Mr Bright's many friends in Keyser will regret to learn of his misfortune.


  Mr E A Placka left at this office this morning a sweet potato that weighs four pounds and six ounces, but its manner of growth is more interesting than its size; it is ridged like a muskmelon and is divided into five equal sections. We doubt if anyone ever saw another one like it.


  "Kropsie Crest" the summer home of Mr and Mrs H G Steorts, near McCoole, was the scene of an enjoyable party on the evening of Oct 21. Miss Louise Steorts, the hostess, showed the guests royal a good time and each and everyone enjoyed themselves to the fullest extent. Those present were: Misses Louise Steorts, Irene Davis, Frankie Simmons, Ruth Bane, Fannie Davis, Elsie Wagoner, Helen Vossler, Vira Frye and Mary Moore. Messrs D A Christopher, Paul Davis, John Johnson, Rex Lauck, Jack Wilson, Joe Sparks, Perry Greenwade, Wilbur Chapman;, John Bane and Clyde Hott


  Mr Sheridan Kenny of Hampshire St, a son of Mr T F Kenny and a student of the W Va Preparatory School at Keyser, while exercising in the gymnasium of the school on Tues afternoon, accidentally fell from the bars, and broke his right arm. The injured arm was promptly dressed by Dr Hoffman, of Keyser and Mr Kenny returned to his home in Piedmont on the B&O accommodation train at 6:18.
-Piedmont Independent


  Last week we stated that Mr J H Markwood had received two handsome new hearses to replace those destroyed in the Potomac Milling and Ice Co, when it burned in Sept. The two hearses are here but the article should have stated that one of them belongs to the Thompson Furniture Co and the other to Mr Markwood.


  Mr J W Rees has bought a farm at Green Spring depot and will move his family from near Alaska to that place next week. The farm is level and well located, the land runs up very close to the depot.


  Julia Kelley, et als, vs John R Kelley et als. commissioners made report which was accepted.
  Virginia G Kalbaugh et al vs Wm G Kalbaugh et al.
  The commissioners report motion was docketed and continued for further action.
  Bessie Oyster vs Mabel Melon et al Charles N Finnell was appointed special commissioner to make sale of real estate.
  Samuel T Spears vs S W Ritter et al referred to H G Fisher, commissioner in chancery.
  Charles W Cook vs Mary M Cook et als, Court confirmed sale of lot No 63 to Susie J Tasker for $1375.00.
  The State vs James Rhodes, Misdemean'r acknowledged guilt and sentenced to six months in jail and to pay a fine of $50.
  State vs Upton Fletcher, misdemeanor plead guilty, verdict six months in jail and fine of $50.
  Laban Riley vs Alpheus Whitaker and John H Whitaker, a suit for ejectment. The verdict gave the land in dispute to the plaintiff and required the defendants to pay cost.
  Robert Washington vs Patrick Kenny. Jury found for plaintiff giving him the land in dispute and $505 for timber cut by the defendant.
  J W W Davis vs Andy Ledlow. court gave J W W Davis verdict for $36.63 and the defendant is required to pay cost.
  E W Hill vs E M Stottlemyer. Jury allowed plaintiff $108.80. Defendant made motion for arrest of judgement and new trial. Court takes time to consider.
  On motion of W H Griffith, J W Robinson, a duly licensed attorney, of Taylor county, was admitted to practice in this court by taking the required oath.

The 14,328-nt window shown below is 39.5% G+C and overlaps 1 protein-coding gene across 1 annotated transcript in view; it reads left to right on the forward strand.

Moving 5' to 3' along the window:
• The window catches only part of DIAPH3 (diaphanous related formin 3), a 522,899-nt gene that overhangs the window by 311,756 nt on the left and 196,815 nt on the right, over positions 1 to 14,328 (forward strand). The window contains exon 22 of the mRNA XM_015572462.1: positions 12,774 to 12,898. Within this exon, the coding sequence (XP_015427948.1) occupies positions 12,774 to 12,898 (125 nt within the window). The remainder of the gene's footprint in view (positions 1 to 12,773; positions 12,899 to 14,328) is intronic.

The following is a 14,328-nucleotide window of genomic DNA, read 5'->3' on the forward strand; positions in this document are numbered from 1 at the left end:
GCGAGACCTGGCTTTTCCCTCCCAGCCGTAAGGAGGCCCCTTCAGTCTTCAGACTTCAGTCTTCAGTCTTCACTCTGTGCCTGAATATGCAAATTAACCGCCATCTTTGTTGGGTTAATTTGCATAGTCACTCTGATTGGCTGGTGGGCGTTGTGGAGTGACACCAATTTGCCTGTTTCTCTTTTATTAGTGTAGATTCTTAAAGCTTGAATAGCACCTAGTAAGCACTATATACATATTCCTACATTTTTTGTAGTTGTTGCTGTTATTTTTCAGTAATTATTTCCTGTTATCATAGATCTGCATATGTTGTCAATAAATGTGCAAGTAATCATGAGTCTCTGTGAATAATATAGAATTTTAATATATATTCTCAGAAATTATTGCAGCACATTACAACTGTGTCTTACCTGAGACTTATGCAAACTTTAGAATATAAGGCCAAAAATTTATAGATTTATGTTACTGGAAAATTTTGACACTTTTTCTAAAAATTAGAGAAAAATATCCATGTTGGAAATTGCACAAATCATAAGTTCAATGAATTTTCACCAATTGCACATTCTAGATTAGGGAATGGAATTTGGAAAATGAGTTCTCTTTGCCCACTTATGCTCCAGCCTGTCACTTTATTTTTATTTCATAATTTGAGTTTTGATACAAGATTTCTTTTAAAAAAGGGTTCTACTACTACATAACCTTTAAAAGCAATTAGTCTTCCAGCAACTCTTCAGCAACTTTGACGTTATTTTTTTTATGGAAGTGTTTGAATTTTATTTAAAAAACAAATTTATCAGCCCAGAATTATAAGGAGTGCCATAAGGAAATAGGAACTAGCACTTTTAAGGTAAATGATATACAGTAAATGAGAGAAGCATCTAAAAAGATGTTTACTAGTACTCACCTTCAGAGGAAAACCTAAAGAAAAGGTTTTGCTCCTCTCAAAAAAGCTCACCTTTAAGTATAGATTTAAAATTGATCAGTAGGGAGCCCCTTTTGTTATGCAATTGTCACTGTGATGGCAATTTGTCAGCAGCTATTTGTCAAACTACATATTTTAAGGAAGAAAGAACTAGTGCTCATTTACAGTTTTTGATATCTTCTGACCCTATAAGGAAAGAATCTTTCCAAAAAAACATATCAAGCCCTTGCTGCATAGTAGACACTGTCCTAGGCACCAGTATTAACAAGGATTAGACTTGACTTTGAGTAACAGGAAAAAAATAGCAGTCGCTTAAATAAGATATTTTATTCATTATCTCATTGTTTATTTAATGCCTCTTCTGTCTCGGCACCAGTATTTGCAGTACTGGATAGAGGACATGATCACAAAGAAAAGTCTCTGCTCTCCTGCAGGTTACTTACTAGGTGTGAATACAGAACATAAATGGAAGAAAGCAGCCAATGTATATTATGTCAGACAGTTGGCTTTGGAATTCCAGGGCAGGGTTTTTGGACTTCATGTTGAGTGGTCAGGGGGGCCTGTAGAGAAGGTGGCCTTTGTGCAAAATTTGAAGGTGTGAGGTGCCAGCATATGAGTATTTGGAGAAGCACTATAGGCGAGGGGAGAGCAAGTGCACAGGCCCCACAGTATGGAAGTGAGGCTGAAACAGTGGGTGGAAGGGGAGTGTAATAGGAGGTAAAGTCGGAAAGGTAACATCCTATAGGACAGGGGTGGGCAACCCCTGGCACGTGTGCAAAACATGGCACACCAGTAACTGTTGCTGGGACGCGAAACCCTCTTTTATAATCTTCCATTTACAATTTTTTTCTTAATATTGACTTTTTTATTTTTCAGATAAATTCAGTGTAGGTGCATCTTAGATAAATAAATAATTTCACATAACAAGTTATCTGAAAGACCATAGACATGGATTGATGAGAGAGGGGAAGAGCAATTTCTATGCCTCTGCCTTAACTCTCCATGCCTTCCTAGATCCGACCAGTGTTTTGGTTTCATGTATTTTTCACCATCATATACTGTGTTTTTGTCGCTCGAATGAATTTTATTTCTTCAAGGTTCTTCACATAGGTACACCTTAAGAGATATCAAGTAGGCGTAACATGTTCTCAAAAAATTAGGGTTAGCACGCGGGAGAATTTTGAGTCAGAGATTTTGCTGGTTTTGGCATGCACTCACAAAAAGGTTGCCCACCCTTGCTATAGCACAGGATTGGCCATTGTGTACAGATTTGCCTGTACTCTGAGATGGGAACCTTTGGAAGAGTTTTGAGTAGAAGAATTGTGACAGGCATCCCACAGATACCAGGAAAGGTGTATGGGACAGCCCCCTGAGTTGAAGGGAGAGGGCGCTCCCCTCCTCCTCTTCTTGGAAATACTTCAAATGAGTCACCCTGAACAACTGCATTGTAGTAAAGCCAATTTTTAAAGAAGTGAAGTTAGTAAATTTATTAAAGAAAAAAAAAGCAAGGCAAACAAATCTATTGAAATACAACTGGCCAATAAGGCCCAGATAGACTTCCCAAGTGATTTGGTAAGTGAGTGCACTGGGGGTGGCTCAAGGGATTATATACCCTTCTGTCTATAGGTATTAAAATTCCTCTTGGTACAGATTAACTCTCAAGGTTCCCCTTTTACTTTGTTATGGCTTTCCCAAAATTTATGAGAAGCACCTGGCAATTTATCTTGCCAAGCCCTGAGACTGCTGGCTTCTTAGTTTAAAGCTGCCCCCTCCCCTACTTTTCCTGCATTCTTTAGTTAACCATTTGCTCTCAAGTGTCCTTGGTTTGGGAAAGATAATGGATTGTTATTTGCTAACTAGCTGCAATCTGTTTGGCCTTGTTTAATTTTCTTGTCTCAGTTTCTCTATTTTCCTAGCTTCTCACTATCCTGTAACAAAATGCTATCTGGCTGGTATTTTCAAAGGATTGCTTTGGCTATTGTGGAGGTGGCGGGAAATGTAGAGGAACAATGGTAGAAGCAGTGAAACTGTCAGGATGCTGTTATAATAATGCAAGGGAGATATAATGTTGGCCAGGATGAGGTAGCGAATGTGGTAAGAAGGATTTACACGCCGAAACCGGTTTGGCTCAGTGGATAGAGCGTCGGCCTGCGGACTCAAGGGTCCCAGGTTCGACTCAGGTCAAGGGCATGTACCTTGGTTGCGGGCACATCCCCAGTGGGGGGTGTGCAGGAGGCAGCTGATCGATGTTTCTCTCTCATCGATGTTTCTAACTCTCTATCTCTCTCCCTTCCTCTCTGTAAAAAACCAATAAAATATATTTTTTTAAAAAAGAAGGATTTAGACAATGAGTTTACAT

State vs G Papas, misdemeanor, two indictments, plead guilty, fined ten dollars for selling on Sun and twenty-five dollars for selling cigarettes to minors.
  State vs E T Caray, two indictments for misdemeanor. State refuses to prosecute and case is dismissed.
  George B Shank vs John W Shirley. Jury found for the plaintiff and assessed his damages at $63.60. Motion made for arrest of judgment and new trial.
  E K Wilson vs US Express Co, Jury found for plaintiff and assessed his damages at $110.00 with interest until paid.



  The Jury in the suit of James Rudy, of Romney, a traveling representative of the international Harvester company, against the Baltimore and Ohio RR Co, for 10,000 damages last Sat evening brought in a verdict for $4,250 for the plaintiff. While passenger on an excursion train between Cumberland and Washington, MR Rudy was struck in the eye by a rebounding beer bottle which had been thrown by a passenger who had been drinking and carousing on the train. The case may go to the court of Appeals. It hinges entirely upon law, the facts are undispersed.


  Mr Notley Browning of Oakland, raised on a five acre lot in the suburbs of Oakland a thousand bushels of corn, which ahs been harvested, measured and cribbed. The corn raised by Mr Browning was of two varieties, the improved eight row and the drought proof, both excellent for feeding purposes or for consumption in the home.


  I have before me for settlement the following account: C W Fout, admr of Mrs Etta Fleming.
E B Reynods, Com'r of Accounts


  Standing over the biers of their two brothers, Elias and Troy Hatfield, who were shot and killed by an Italian in Fayette county a few days ago, The stalwart sons of "Devil Anse" Hatfield, Noted feud leader, who professed religion, responded to the pleadings of their aged parent, embraced religion and pledged themselves to live better lives. Every member of the noted feud family was at home, to attend the double funeral. Troy and Elias Hatfield, the victims of the Italian, were two of thirteen brothers.